Image Stabilization

Here, the more expensive camera bodies, the OM-D E-M5III and the a6600, carry the advantage; the cheaper a6400 and Z50 have no image stabilization. This can be a concern for underwater photography, though as long as you are shooting with strobes, it’s typically not a big deal. It’s a different story for underwater videography; underwater videographers will definitely want one of the cameras with in-body image stabilization.

Video Modes

Each of these cameras offers about the same video specs, except the Nikon Z50 has 1080/120p, compared to 1080/60p for the others.

Flash Sync Speed

The Sony cameras have quite a slow flash sync speed, which gives the advantage to the E-M5III and especially the Z50 (with high speed sync functionality) for sunball shooting and macro shooting.


Lenses are interesting. APS-C cameras have generally been designed to just use full-frame lenses, where the smaller sensor size results in a crop factor of 1.5 (meaning that if you shoot a 60mm full frame lens on an APS-C camera, it’s the equivalent of shooting a 90mm lens on a full frame sensor). APS-C cameras have traditionally been targeted at consumers who mostly just want a nice camera they can use with the kit lens, so camera manufacturers have not put a lot of development into dedicated APS-C sensors.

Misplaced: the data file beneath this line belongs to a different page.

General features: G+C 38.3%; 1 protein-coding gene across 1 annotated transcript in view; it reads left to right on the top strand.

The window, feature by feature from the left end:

That is certainly the case here, as with the Sony and Nikon offerings, the lenses that you will need for underwater use are all full frame lenses. This means they are larger and more expensive than a corresponding lens designed specifically for APS-C sensors. This is the big advantage of the Olympus OM-D E-M5 III; with all of the great micro four thirds lenses out, it has great native options for fisheye, wide angle zoom and macro lenses, and the smaller sensor size allows the lenses to be significantly smaller than their full frame competitors.

On the other end of the spectrum, the Nikon Z-mount lens lineup does not have any good lenses for underwater use (yet), so a Nikon FtZ adapter has to be used, alongside Nikon dSLR full-frame F-mount lenses.

Body & Build